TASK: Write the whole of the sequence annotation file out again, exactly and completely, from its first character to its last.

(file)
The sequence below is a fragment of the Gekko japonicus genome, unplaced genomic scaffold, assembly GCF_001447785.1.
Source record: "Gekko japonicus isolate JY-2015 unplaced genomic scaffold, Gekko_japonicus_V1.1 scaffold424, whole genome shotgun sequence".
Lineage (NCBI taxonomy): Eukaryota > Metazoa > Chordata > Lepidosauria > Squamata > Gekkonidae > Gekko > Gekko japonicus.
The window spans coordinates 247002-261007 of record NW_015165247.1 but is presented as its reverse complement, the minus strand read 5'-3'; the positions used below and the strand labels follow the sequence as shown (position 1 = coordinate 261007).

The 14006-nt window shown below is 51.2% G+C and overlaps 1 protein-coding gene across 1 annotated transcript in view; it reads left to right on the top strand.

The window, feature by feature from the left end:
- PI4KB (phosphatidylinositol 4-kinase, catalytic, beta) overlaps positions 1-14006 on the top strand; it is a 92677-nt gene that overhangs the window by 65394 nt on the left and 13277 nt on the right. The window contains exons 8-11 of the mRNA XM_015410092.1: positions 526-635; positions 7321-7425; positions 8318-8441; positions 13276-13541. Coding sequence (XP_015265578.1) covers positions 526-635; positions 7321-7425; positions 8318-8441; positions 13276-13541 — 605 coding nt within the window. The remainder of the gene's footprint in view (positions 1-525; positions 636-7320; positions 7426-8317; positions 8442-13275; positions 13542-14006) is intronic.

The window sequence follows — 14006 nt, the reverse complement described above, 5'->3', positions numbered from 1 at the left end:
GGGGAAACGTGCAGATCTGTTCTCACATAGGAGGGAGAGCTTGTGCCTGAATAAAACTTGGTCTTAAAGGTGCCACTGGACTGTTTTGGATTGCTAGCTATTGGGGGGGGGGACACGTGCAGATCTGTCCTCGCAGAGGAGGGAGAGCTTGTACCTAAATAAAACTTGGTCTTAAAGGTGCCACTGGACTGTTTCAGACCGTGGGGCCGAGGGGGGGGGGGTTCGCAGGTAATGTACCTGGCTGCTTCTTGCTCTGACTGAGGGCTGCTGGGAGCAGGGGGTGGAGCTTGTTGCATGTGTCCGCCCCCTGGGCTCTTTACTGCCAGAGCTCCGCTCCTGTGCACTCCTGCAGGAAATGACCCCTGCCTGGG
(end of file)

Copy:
The sequence below is a fragment of the Gekko japonicus genome, unplaced genomic scaffold, assembly GCF_001447785.1.
Source record: "Gekko japonicus isolate JY-2015 unplaced genomic scaffold, Gekko_japonicus_V1.1 scaffold424, whole genome shotgun sequence".
Lineage (NCBI taxonomy): Eukaryota > Metazoa > Chordata > Lepidosauria > Squamata > Gekkonidae > Gekko > Gekko japonicus.
The window spans coordinates 247002-261007 of record NW_015165247.1 but is presented as its reverse complement, the minus strand read 5'-3'; the positions used below and the strand labels follow the sequence as shown (position 1 = coordinate 261007).

The 14006-nt window shown below is 51.2% G+C and overlaps 1 protein-coding gene across 1 annotated transcript in view; it reads left to right on the top strand.

The window, feature by feature from the left end:
- PI4KB (phosphatidylinositol 4-kinase, catalytic, beta) overlaps positions 1-14006 on the top strand; it is a 92677-nt gene that overhangs the window by 65394 nt on the left and 13277 nt on the right. The window contains exons 8-11 of the mRNA XM_015410092.1: positions 526-635; positions 7321-7425; positions 8318-8441; positions 13276-13541. Coding sequence (XP_015265578.1) covers positions 526-635; positions 7321-7425; positions 8318-8441; positions 13276-13541 — 605 coding nt within the window. The remainder of the gene's footprint in view (positions 1-525; positions 636-7320; positions 7426-8317; positions 8442-13275; positions 13542-14006) is intronic.

The window sequence follows — 14006 nt, the reverse complement described above, 5'->3', positions numbered from 1 at the left end:
GGGGAAACGTGCAGATCTGTTCTCACATAGGAGGGAGAGCTTGTGCCTGAATAAAACTTGGTCTTAAAGGTGCCACTGGACTGTTTTGGATTGCTAGCTATTGGGGGGGGGGACACGTGCAGATCTGTCCTCGCAGAGGAGGGAGAGCTTGTACCTAAATAAAACTTGGTCTTAAAGGTGCCACTGGACTGTTTCAGACCGTGGGGCCGAGGGGGGGGGGGTTCGCAGGTAATGTACCTGGCTGCTTCTTGCTCTGACTGAGGGCTGCTGGGAGCAGGGGGTGGAGCTTGTTGCATGTGTCCGCCCCCTGGGCTCTTTACTGCCAGAGCTCCGCTCCTGTGCACTCCTGCAGGAAATGACCCCTGCCTGGG